New Yorker pleads guilty in NRI burglaries case

Dagoberto Soto-Ramirez, 27, of New York, who was indicted on July 15, by a federal grand jury for conspiracy, now faces a maximum penalty of five years in prison when he is sentenced on December 3.

According to court records, from January to November 2009, Soto-Ramirez and at least two others—his wife, Melinda Marie Soto, 34, and Francisco Gray, 40, both from New York—agreed to travel to Northern Virginia to burglarise residences belonging to Indian-Americans, whom they believed kept large amounts of gold in their homes.

In his guilty plea before a Virginia court, Soto-Ramirez admitted that he helped locate names and residences of potential victims, posed as a service man when approaching target residences, and would break into the home if no one answered to search the residence for gold, jewelry, computers, and other property.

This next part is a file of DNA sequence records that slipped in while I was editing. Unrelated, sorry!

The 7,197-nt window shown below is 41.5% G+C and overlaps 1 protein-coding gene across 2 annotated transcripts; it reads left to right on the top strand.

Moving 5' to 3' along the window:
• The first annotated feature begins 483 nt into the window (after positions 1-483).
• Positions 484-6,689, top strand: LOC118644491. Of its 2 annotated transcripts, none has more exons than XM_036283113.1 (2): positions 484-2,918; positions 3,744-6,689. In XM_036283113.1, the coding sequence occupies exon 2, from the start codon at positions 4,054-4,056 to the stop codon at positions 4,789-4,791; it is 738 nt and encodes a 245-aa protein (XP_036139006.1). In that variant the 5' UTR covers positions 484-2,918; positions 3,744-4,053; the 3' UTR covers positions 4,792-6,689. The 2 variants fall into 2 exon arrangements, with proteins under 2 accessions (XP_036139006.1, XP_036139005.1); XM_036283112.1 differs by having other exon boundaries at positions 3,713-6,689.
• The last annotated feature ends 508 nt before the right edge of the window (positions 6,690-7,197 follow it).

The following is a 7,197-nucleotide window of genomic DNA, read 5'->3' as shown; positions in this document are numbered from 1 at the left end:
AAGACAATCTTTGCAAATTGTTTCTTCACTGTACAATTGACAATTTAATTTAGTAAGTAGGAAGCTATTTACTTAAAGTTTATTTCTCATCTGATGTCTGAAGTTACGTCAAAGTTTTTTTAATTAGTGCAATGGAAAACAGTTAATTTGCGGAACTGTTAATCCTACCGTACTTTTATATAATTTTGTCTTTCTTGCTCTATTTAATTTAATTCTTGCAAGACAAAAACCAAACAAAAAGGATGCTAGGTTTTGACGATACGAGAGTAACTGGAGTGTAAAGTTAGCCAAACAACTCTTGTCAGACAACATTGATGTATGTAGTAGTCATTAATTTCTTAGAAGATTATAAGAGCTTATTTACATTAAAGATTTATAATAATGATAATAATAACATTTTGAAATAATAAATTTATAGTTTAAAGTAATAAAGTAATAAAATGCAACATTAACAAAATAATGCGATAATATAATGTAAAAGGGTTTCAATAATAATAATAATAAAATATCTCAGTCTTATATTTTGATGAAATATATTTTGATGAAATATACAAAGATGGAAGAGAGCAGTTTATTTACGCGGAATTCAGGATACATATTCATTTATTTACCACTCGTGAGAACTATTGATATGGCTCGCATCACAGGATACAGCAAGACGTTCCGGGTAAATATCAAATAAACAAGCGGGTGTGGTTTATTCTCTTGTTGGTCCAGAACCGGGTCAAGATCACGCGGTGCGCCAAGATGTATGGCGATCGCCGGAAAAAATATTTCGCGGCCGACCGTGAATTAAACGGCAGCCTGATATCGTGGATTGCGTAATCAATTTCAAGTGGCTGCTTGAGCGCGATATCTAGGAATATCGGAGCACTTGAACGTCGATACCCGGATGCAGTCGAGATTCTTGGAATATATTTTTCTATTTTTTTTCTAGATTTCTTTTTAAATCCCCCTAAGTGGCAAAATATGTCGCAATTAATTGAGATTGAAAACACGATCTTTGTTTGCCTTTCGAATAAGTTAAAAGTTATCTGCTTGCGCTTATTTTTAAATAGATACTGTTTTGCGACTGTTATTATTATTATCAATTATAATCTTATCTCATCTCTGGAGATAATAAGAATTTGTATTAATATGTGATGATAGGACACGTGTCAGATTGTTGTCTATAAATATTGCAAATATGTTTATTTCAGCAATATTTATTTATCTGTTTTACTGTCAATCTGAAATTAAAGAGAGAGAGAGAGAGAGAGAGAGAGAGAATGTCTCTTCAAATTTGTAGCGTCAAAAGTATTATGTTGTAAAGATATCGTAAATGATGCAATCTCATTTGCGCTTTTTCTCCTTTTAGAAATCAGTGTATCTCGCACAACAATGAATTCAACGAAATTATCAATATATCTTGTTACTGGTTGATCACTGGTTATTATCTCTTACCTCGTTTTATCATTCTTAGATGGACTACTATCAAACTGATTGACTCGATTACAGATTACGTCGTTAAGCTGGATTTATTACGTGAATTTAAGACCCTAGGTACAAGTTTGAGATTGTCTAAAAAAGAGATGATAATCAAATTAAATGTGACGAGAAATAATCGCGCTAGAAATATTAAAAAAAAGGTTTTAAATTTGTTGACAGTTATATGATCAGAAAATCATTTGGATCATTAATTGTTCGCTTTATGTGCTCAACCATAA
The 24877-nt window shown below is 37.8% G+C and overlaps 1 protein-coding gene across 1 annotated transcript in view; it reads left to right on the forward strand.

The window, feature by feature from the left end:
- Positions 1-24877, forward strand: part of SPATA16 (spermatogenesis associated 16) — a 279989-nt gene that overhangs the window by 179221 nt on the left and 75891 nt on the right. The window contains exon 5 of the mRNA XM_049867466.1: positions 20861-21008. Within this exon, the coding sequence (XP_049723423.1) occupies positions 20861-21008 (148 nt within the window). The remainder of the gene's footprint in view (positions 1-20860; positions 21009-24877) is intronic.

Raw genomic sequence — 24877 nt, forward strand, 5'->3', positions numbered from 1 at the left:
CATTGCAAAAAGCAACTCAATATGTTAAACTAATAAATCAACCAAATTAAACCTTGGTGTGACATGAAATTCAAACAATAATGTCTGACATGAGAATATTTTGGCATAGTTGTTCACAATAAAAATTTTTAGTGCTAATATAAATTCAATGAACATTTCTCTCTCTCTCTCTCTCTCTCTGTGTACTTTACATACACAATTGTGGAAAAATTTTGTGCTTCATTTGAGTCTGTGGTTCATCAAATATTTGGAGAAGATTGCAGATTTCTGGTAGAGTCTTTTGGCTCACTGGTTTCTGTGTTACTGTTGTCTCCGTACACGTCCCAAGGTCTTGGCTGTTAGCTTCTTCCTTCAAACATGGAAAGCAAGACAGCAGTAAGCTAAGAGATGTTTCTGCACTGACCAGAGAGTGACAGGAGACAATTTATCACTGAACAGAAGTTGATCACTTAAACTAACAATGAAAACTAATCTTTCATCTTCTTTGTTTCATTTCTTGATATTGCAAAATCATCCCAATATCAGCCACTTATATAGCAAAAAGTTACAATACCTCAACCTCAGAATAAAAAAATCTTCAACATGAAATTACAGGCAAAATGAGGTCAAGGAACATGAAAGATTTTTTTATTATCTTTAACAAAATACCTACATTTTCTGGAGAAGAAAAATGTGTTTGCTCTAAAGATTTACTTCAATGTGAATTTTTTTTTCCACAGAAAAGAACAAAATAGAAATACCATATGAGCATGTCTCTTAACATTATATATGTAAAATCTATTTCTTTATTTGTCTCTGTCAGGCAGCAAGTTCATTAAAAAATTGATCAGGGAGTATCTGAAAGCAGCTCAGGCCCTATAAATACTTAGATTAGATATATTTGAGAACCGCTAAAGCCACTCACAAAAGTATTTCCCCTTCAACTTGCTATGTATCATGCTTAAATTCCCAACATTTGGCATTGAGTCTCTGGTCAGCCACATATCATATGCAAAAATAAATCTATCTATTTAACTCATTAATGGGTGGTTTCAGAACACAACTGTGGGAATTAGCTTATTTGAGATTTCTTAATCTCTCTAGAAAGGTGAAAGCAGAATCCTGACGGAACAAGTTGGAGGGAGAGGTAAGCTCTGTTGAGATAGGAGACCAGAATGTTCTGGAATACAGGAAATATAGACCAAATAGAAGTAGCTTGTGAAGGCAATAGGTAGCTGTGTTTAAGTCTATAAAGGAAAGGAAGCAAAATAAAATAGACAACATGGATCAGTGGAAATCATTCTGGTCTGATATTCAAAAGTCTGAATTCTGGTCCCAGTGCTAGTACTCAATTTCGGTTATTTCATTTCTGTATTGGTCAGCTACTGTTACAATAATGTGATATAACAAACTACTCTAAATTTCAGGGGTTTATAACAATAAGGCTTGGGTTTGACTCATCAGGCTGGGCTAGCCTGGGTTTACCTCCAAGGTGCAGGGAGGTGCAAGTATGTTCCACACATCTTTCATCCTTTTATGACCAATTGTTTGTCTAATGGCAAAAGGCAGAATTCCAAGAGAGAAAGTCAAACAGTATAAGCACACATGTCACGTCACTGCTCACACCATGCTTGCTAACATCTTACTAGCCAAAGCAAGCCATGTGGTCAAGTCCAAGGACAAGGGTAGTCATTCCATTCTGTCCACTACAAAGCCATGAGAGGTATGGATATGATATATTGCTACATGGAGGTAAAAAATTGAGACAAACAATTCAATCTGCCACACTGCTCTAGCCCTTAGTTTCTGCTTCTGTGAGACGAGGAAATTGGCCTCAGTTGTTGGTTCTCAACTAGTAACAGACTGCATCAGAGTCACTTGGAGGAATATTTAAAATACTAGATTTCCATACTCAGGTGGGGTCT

Soto-Ramirez admitted in court today that he and his conspirators burglarised 37 residences in Fairfax and Loudoun Counties during 2009, stealing property worth more than USD 500,000.

They then transported that property to New York, where they sold it. Soto pleaded guilty to conspiracy on September 17.

Gray remains a fugitive at large. The Indian-American community of the area has expressed satisfaction over the progress of the court case.

"I was very happy," Raman Kumar, whose house was burglarised and who attended many of the court hearings, told 'The Washington Post'.

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